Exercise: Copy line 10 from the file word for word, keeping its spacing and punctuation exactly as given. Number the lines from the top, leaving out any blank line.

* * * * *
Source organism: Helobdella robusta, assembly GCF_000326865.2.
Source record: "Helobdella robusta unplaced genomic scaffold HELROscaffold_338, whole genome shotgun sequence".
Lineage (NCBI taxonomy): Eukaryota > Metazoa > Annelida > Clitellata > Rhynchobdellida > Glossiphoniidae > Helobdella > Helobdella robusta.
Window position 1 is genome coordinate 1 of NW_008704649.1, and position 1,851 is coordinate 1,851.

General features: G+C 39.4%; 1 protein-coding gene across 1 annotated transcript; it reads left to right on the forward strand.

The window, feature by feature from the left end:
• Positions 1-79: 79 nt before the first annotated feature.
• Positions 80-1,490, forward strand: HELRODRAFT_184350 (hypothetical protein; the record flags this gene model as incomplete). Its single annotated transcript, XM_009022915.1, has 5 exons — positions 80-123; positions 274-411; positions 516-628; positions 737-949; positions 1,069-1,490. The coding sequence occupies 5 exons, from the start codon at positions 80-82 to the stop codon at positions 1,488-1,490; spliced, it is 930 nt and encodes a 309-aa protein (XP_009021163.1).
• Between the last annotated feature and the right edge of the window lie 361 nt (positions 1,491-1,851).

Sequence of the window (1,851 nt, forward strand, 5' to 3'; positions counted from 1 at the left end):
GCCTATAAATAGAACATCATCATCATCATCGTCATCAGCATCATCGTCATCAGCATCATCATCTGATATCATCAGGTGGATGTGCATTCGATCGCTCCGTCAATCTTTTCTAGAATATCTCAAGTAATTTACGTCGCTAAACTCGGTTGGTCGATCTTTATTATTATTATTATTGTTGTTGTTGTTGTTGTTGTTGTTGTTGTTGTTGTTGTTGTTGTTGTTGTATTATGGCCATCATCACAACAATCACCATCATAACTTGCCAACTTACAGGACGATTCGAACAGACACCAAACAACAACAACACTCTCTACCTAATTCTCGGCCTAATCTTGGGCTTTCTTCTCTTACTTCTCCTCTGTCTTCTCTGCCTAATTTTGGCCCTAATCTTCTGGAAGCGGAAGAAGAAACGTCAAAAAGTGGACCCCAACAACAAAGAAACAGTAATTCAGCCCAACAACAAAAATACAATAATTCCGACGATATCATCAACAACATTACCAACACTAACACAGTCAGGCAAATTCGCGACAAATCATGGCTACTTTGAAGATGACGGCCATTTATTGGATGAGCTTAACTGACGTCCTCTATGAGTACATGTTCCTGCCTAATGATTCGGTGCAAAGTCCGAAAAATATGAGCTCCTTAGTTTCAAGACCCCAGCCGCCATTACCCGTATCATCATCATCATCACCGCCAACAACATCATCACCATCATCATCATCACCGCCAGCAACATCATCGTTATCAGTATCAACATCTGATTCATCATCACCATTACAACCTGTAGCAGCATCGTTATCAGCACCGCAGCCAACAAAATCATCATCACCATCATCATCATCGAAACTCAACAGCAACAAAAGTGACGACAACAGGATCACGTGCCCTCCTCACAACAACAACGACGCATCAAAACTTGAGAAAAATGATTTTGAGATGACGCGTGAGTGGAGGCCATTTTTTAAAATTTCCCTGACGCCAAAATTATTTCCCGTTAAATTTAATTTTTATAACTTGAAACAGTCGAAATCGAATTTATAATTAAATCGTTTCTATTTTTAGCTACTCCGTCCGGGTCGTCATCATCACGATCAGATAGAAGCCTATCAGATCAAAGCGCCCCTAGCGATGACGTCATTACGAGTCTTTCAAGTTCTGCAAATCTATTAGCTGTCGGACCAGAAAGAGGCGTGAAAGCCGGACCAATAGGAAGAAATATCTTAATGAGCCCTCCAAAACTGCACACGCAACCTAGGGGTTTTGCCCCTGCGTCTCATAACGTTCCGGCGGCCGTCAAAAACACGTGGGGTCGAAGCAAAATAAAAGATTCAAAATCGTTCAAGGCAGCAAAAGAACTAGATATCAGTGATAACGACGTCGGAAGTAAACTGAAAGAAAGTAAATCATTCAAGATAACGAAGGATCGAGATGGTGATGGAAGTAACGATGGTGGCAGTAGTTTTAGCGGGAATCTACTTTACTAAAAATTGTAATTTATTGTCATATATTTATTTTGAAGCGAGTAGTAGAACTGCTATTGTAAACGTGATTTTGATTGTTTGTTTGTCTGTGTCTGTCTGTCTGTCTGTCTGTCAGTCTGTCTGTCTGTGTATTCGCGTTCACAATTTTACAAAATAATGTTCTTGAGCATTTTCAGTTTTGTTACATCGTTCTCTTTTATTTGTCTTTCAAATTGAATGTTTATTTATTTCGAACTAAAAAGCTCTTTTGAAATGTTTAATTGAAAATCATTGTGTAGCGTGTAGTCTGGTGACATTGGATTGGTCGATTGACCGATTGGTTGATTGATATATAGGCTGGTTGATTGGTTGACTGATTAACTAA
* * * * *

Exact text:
Sequence of the window (1,851 nt, forward strand, 5' to 3'; positions counted from 1 at the left end):